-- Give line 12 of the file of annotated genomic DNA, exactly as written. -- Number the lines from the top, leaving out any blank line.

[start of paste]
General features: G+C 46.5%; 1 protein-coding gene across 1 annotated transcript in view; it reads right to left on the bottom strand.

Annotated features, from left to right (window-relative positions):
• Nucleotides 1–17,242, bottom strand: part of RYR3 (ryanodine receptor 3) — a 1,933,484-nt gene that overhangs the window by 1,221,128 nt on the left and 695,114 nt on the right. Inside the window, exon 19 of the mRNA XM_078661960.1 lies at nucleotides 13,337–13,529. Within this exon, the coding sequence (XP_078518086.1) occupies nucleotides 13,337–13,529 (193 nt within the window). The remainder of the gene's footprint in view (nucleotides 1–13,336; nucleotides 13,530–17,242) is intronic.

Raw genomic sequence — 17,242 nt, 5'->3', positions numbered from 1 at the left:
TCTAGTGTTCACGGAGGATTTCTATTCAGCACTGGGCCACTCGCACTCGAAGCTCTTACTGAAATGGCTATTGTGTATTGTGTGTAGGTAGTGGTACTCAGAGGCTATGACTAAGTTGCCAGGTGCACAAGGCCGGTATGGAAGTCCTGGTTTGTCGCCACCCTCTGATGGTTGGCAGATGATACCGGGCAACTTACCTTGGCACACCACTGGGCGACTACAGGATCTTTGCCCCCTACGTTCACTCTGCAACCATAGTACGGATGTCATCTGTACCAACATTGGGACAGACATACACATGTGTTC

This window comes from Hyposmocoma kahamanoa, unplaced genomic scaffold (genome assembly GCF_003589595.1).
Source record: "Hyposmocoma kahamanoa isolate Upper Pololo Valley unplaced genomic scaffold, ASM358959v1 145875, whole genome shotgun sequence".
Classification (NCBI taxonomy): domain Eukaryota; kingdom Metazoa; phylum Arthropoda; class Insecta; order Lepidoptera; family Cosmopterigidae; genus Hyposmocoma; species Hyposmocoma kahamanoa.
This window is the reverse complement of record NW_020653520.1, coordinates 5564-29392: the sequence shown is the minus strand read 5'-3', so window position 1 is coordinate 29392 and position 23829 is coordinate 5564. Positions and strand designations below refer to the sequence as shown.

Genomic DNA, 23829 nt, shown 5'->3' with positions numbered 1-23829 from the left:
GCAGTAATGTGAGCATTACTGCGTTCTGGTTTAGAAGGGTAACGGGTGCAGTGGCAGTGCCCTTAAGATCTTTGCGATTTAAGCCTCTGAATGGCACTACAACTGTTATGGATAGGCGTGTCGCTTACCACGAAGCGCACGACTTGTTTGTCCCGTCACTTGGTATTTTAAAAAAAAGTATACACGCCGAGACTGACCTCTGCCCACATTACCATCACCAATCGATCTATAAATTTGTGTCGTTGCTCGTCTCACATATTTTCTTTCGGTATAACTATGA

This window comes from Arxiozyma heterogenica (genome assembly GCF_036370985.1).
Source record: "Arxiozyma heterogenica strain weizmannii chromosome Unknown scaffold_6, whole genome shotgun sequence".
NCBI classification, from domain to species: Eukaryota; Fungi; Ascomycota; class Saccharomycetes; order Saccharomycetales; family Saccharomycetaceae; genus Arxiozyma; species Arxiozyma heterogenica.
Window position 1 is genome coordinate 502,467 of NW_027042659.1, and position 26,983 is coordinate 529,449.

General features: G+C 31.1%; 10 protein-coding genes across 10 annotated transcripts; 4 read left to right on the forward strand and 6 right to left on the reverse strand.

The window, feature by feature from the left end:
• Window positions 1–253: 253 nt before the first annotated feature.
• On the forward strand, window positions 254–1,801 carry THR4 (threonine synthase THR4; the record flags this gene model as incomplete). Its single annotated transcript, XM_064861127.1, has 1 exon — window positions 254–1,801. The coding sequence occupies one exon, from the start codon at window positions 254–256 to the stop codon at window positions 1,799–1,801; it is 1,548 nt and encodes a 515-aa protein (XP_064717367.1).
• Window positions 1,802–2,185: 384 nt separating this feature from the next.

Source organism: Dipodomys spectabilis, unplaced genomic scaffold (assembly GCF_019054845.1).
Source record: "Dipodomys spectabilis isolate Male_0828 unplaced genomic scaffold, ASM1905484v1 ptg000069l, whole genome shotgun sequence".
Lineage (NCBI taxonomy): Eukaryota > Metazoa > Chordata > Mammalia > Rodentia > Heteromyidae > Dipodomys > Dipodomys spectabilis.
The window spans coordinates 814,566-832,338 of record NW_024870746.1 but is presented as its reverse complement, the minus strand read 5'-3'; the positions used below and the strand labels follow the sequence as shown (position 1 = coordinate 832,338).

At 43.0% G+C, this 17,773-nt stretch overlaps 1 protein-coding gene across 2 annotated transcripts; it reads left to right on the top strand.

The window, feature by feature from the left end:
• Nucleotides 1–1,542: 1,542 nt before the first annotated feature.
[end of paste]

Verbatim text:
This window comes from Arxiozyma heterogenica (genome assembly GCF_036370985.1).